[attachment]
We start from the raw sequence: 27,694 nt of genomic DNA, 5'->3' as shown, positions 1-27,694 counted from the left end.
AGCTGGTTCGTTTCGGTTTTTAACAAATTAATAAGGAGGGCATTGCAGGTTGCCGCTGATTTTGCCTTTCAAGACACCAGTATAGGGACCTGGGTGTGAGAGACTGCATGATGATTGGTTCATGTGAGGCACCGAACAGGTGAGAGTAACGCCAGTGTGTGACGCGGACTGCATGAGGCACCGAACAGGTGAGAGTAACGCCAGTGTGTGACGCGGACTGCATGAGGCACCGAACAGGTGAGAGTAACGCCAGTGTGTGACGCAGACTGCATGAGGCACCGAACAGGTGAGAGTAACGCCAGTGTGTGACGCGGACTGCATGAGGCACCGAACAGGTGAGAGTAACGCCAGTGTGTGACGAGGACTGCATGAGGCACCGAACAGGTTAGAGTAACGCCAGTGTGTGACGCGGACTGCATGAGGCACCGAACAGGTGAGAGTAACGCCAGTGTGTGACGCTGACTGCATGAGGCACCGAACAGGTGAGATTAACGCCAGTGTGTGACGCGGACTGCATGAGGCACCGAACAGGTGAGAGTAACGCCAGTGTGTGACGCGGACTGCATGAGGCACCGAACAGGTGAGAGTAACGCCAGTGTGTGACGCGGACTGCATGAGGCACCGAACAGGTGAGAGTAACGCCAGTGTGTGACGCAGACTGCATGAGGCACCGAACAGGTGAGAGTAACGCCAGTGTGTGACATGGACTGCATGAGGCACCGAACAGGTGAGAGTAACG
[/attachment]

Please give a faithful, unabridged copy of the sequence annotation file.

We start from the raw sequence: 27,694 nt of genomic DNA, 5'->3' as shown, positions 1-27,694 counted from the left end.
AGCTGGTTCGTTTCGGTTTTTAACAAATTAATAAGGAGGGCATTGCAGGTTGCCGCTGATTTTGCCTTTCAAGACACCAGTATAGGGACCTGGGTGTGAGAGACTGCATGATGATTGGTTCATGTGAGGCACCGAACAGGTGAGAGTAACGCCAGTGTGTGACGCGGACTGCATGAGGCACCGAACAGGTGAGAGTAACGCCAGTGTGTGACGCGGACTGCATGAGGCACCGAACAGGTGAGAGTAACGCCAGTGTGTGACGCAGACTGCATGAGGCACCGAACAGGTGAGAGTAACGCCAGTGTGTGACGCGGACTGCATGAGGCACCGAACAGGTGAGAGTAACGCCAGTGTGTGACGAGGACTGCATGAGGCACCGAACAGGTTAGAGTAACGCCAGTGTGTGACGCGGACTGCATGAGGCACCGAACAGGTGAGAGTAACGCCAGTGTGTGACGCTGACTGCATGAGGCACCGAACAGGTGAGATTAACGCCAGTGTGTGACGCGGACTGCATGAGGCACCGAACAGGTGAGAGTAACGCCAGTGTGTGACGCGGACTGCATGAGGCACCGAACAGGTGAGAGTAACGCCAGTGTGTGACGCGGACTGCATGAGGCACCGAACAGGTGAGAGTAACGCCAGTGTGTGACGCAGACTGCATGAGGCACCGAACAGGTGAGAGTAACGCCAGTGTGTGACATGGACTGCATGAGGCACCGAACAGGTGAGAGTAACG